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This article is more than five years old. Autism research - and science in general - is constantly evolving, so older articles may contain information or theories that have been reevaluated since their original publication date.
This article was originally published 8 January 2016 based on a study published 4 December 2015 in Science. We have updated the article following publication of a second study 9 October 2017 in Nature Genetics3. Updates appear below in brackets.
Mutations that lead to heart problems present from birth may also boost the risk of autism. The finding, published 4 December in Science, reveals an unexpected genetic link between congenital heart disease (CHD) and neurodevelopmental disorders1.
Roughly half of all children with severe CHD have neurological symptoms. Doctors have long attributed this overlap to a lack of blood flow to the brain during heart surgery. But the new findings suggest that certain mutations can raise the risk of both conditions.
“Some portion of the neurodevelopmental disabilities we’re seeing in these kids is fundamentally genetic,” says lead researcher Bruce Gelb, professor of pediatrics at Mount Sinai Hospital in New York City. “[We want] to tease apart what is really environmental versus what is really genetic. It makes a lot of difference in terms of how you make things better.”
The first substantial list of genes implicated in both autism and CHD came from a 2014 study that uncovered 107 genes with strong ties to autism, including 9 known to be implicated in CHD. The new work identified even more genes that may underlie both conditions.
A few years ago, Gelb and his colleagues looked for harmful, spontaneous mutations in 362 children with CHD. Curiously, they found that most children with these mutations also have other birth defects or neurodevelopmental disorders2.
So the researchers decided to take a closer look at the genetic differences between children with CHD alone and those who also have a neurodevelopmental disorder or other genetic conditions.
In the new study, Gelb’s team sequenced the protein-coding regions of the genome, [called the exome,] in 1,213 children with CHD as well as their parents. They used ‘control’ sequences from 900 parents and siblings of children with autism from the Simons Simplex Collection, a database of genetic and clinical information from families that have one child with autism but unaffected parents and siblings. (The collection is funded by the Simons Foundation, Spectrum’s parent organization.)
Overall, children with heart disease have more harmful mutations in genes that are expressed in abundance in the heart than would be expected by chance. This is not the case in controls.
But when the researchers looked at children with CHD alone, they found that these children are no more likely than controls to carry these harmful mutations. However, the researchers did find that children who have heart disease along with other birth defects or a neurodevelopmental disorder are roughly three times more likely to carry one of the mutations than would be expected by chance.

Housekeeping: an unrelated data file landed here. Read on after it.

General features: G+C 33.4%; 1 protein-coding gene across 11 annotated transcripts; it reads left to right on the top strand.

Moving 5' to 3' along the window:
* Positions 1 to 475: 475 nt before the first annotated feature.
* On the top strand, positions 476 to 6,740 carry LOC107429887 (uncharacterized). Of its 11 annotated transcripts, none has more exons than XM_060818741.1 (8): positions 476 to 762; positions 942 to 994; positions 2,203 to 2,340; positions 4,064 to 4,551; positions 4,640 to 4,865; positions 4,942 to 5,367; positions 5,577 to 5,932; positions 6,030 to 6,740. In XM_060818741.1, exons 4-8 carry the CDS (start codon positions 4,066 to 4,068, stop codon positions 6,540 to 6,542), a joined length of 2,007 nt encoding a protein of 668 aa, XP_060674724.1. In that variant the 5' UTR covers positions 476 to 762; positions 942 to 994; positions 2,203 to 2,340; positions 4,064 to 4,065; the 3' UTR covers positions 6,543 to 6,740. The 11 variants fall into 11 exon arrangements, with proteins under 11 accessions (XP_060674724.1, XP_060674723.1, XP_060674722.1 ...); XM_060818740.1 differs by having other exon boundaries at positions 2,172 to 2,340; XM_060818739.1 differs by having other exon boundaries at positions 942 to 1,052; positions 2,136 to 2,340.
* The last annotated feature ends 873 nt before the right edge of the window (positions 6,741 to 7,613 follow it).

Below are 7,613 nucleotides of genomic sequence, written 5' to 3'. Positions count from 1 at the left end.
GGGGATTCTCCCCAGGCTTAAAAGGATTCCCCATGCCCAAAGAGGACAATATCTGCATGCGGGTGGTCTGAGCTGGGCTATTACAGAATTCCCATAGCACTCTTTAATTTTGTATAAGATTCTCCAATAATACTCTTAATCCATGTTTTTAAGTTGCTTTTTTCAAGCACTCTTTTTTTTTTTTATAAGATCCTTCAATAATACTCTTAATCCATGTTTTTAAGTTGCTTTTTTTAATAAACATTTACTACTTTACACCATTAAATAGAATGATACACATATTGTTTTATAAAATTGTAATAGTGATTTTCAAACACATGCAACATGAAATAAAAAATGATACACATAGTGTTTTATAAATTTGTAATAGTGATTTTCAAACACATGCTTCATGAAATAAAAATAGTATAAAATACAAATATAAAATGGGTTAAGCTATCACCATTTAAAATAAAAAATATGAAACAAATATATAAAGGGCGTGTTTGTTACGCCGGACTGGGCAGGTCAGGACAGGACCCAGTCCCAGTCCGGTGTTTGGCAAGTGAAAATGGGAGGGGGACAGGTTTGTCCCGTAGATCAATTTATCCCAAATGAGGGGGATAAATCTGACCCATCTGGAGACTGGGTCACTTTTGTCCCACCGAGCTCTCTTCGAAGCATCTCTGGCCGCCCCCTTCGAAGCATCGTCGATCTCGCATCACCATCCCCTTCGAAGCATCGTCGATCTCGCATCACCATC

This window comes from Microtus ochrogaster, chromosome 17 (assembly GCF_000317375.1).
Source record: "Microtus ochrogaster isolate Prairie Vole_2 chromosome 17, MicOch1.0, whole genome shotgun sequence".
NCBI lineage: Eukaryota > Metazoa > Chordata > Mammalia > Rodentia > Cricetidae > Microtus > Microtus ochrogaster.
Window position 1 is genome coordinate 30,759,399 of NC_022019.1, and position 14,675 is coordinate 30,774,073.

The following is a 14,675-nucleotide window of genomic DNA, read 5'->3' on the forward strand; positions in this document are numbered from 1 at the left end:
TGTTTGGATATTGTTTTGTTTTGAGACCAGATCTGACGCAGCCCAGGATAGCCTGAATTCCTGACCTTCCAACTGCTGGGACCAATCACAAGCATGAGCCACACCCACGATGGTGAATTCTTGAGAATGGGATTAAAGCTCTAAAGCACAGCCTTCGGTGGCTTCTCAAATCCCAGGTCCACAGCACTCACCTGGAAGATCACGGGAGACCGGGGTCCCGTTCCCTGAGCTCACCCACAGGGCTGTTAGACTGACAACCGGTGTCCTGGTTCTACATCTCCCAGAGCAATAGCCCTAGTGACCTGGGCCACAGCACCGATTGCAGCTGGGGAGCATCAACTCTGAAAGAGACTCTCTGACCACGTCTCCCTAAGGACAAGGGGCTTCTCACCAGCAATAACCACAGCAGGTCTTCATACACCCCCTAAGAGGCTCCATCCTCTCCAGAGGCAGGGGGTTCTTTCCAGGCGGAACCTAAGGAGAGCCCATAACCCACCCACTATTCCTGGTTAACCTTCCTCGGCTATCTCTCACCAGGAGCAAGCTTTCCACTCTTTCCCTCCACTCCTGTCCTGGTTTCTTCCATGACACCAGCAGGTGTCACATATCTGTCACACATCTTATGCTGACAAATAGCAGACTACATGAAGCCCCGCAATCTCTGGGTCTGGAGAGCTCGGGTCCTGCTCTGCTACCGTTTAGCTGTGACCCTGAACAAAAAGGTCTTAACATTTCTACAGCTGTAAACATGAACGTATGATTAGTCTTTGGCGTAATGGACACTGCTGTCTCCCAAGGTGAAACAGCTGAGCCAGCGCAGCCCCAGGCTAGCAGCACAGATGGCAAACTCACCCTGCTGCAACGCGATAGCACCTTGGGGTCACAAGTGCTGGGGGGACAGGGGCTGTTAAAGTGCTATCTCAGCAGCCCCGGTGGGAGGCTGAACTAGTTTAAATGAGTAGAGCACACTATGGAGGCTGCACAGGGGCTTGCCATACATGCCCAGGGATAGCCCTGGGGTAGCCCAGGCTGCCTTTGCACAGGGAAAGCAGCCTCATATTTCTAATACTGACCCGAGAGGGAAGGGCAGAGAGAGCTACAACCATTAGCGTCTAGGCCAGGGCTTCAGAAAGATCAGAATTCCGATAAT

The researchers estimate that spontaneous, or de novo, mutations account for CHD in 20 percent of people who have another genetic condition or neurodevelopmental disorder and only 2 percent of people with CHD alone.
The cause of the heart defects among children with CHD alone is still unclear. These individuals may have mutations outside of the coding regions of the genome, Gelb says.
The researchers identified 21 genes with harmful de novo mutations that are present in more than one person with CHD but not in any controls. Five of these genes — PTPN11, POGZ, CHD7, KDM5B and NAA15 — are linked to autism.
Overall, they found 69 genes with at least one harmful de novo mutation in people with CHD that previous studies have implicated in neurodevelopmental disorders from autism to epilepsy. Of the 69 genes, 19 modify chromatin — a coiled complex of DNA and proteins that regulates gene expression. Previous studies have shown that mutations in chromatin modifiers boost the risk of autism.
[In a study published this year, Gelb and his colleagues analyzed exome sequences from 2,871 people with CHD, including those in the 2016 study. They identified 19 genes with harmful de novo mutations in these individuals. All 19 genes are also on a list of autism genes with harmful de novo mutations. Another 48 genes have milder mutations. Among participants with harmful de novo mutations in genes that modify chromatin, 87 percent have a neurodevelopmental condition3.]
The [findings] suggest that genes that alter chromatin structure may have dual roles in regulating the development of the brain and heart. Regardless of the specific functions of these genes, Gelb says the idea that mutations severe enough to cause heart problems might have broader effects should not be surprising.
“Mother nature is playing from a limited toolbox, and reuses the same tools again and again for different processes,” he says.